BACKGROUND: In nursing homes, food is part of the care provided to residents, causing it to be strictly organised within the institutional framework. Moreover, once food has been integrated into the institutional logic, structural and economic aspects regarding organisation of food and eating may dictate individual and social needs, as a theoretical perspective informed by Goffman's notion of the 'total social institution' suggests. This paper describes nursing home residents' practices of dealing with meal requirements in two Austrian nursing homes, to understand how food integrates into the daily routine and how the institutional setting influences the social and material arrangement of food.
METHODS: An ethnographic design was chosen to gain an in-depth understanding. Two urban nursing homes were studied over 21 months (approx. 800 h of participant observation and ethnographic interviews collected). Data analysis took place iteratively, following Grounded Theory strategies.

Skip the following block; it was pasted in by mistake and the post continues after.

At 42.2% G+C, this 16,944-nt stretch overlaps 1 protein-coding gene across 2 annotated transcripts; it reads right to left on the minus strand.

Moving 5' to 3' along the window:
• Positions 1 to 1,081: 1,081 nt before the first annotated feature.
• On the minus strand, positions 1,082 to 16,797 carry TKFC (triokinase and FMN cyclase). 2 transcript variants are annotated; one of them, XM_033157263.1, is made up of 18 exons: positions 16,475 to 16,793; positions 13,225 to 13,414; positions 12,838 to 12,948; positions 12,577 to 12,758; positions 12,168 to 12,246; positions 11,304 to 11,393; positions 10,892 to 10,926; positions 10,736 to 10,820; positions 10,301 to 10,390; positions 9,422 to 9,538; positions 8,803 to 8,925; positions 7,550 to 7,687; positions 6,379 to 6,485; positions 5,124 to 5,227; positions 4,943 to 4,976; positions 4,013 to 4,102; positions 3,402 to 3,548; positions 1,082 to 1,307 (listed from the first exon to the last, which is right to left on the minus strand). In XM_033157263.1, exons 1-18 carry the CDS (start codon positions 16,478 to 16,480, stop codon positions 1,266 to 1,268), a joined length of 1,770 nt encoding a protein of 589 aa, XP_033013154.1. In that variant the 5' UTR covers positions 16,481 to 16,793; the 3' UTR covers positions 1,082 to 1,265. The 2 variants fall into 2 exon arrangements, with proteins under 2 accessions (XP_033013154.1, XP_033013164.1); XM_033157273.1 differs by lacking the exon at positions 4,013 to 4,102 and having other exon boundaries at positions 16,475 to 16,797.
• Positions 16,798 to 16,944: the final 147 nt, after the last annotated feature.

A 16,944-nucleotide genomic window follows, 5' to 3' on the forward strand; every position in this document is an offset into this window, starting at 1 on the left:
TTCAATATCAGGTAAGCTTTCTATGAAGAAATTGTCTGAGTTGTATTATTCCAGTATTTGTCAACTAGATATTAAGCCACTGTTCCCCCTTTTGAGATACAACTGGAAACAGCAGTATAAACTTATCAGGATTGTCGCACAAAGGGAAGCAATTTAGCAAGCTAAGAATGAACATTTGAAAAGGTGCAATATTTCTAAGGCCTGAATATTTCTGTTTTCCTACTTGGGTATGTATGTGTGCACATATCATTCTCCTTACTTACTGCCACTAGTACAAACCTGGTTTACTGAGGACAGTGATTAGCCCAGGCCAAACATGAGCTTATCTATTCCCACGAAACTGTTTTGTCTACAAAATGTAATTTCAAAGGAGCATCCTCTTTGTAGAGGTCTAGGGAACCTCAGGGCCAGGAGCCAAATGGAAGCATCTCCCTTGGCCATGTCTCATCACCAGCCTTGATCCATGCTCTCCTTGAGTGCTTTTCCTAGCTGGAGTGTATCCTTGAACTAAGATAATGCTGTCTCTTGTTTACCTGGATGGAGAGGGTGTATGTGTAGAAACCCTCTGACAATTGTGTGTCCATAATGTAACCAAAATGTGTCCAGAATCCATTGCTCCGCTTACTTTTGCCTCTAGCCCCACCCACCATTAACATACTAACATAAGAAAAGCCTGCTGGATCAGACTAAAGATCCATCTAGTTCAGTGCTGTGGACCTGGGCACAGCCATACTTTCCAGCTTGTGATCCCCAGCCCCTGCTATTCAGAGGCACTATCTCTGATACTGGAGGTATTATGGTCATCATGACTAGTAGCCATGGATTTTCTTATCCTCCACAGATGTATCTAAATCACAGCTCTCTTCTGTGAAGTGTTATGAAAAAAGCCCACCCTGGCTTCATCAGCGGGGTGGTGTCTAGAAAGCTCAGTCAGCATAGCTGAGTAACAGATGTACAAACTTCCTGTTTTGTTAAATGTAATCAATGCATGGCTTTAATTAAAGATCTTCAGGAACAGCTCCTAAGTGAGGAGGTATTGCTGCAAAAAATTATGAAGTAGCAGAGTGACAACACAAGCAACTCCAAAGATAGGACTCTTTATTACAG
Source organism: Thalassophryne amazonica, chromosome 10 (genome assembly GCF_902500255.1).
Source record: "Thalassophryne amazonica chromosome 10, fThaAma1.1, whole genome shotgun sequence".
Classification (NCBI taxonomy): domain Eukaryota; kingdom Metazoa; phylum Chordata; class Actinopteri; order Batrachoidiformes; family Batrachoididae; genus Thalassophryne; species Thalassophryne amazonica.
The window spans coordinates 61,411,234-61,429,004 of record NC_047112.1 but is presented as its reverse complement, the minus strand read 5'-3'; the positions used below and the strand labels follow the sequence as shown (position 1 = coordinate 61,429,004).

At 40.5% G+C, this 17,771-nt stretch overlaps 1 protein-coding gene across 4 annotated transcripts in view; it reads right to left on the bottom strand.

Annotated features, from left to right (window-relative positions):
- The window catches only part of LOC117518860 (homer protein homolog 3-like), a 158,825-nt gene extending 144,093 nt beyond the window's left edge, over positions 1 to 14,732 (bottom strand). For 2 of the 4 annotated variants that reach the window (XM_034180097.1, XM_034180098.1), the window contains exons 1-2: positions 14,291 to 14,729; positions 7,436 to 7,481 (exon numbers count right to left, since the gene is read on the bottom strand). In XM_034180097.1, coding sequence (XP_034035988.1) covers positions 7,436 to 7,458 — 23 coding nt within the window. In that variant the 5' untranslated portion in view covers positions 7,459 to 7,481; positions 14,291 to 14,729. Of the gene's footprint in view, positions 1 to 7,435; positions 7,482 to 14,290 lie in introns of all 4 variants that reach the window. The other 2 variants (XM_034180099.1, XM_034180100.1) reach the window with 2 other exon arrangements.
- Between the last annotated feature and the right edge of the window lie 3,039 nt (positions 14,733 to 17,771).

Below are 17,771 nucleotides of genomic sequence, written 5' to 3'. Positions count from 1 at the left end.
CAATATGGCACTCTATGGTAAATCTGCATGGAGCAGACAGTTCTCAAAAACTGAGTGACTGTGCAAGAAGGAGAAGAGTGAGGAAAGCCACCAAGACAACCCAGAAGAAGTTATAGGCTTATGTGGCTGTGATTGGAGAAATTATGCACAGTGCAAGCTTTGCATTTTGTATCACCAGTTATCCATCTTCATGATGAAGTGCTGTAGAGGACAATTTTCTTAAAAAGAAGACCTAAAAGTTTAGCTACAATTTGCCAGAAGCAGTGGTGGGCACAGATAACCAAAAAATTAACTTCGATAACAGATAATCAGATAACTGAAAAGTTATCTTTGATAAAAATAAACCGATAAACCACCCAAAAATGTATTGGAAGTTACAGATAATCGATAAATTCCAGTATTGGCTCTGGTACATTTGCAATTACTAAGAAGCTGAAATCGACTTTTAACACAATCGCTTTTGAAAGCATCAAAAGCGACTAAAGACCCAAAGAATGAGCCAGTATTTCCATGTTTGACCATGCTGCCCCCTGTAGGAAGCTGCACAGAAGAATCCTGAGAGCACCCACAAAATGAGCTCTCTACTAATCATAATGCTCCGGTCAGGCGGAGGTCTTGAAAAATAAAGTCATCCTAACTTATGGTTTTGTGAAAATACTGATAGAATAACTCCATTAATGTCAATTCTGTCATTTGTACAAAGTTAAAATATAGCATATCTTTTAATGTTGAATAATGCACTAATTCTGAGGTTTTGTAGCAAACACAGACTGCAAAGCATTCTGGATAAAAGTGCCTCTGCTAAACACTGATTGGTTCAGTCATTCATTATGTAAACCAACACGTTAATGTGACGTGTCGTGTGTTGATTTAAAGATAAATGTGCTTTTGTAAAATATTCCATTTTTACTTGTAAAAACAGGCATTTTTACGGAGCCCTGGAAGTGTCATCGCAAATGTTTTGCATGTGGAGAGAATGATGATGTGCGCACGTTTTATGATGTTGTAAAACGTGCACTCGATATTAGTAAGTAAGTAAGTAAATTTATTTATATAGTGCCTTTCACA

RESULTS: As the thick descriptions resulting from this procedure show, observing everyday practices of eating in nursing homes reveals complex dimensions of residents being subject to institutional logics, and also demonstrates that residents develop elaborate strategies to deal with the institutional circumstances.
CONCLUSION: A better understanding of the resulting tensions between the restrictions of living in a formal organisation and the agencies of residents described, may contribute to better understanding the effects of structural constraints and to designing more flexible processes.
- Nursing Homes
- Anthropology, Cultural